As a child growing up in the Fadhl neighborhood of Baghdad, Haidar loved to draw. When the artist Mohammad Saleh Zaki visited his elementary school and instructed the students to draw a fish, Haidar drew a fish in a peculiar way. Asked about the way in which he drew the fish, he explained to Zaki that the fish was not yet dead.
Haidar studied literature at the Higher Institute of Teachers [Dar al-Mu'allimeen], Baghdad, and at the same time enrolled in night classes at the Institute of Fine Arts, Baghdad. He graduated from both institutes in 1957. In 1959, he went to London to study at the Central College of the Arts (now Central St. Martins), where he received degrees in painting, lithography and theater design. Upon his return to Baghdad in 1962, he began teaching at the Institute of Fine Arts.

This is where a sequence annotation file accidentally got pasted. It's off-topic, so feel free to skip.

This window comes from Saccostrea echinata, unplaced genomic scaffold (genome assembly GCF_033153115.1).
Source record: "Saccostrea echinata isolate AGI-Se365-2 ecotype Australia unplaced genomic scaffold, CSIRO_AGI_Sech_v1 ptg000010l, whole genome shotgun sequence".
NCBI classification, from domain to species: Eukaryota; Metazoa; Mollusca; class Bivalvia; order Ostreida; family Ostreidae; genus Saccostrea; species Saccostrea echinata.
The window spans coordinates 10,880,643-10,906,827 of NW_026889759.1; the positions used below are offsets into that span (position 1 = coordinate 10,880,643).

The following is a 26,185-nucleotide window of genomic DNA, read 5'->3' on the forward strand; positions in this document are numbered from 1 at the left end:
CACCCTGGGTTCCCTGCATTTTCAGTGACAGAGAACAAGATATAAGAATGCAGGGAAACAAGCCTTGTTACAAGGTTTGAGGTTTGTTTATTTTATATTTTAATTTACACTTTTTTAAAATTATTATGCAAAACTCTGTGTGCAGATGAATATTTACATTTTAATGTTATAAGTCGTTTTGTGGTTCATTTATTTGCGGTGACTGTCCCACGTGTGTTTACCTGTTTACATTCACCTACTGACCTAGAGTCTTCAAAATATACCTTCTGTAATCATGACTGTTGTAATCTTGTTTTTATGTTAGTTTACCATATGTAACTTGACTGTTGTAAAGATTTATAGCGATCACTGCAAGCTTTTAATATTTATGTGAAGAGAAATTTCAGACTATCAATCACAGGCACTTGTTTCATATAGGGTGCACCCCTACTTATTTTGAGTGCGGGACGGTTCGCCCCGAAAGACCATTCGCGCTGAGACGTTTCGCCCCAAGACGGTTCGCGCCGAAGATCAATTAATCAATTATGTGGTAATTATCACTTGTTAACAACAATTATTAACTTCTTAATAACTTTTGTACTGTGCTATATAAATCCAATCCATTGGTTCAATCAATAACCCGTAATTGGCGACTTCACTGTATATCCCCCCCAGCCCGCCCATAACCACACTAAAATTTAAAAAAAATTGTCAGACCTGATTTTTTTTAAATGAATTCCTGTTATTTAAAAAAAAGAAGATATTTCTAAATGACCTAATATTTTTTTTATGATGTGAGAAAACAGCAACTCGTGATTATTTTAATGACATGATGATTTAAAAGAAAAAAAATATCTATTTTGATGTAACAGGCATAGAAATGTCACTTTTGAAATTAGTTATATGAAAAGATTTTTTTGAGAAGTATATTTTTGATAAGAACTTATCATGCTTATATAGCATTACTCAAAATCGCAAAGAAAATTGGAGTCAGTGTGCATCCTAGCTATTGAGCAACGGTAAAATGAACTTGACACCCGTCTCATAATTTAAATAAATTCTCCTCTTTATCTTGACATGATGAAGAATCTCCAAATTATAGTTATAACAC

During the 1950s, Haidar was associated with the group of artists known as the Pioneers, and as with other artists in that group, such as Mahmoud Sabri, his work largely focused on the figure of the urban laborer. Rendering the laborer with a superhuman musculature, his arms and legs almost chiseled in hard, clean lines, Haidar built into his modeling a mythic dimension that cast the laborer in a heroic struggle for justice. In paintings such as He Told Us Everything As It Happened (1957), and The Struggle of the Hero (1958), where the figure of the laborer is projected onto the scene of the Battle of Karbala, Haidar explicitly portrayed the laborer as a political and not simply economic subject, in reference to the protests of workers, often against the high cost of living in Baghdad, that were violently suppressed by the government.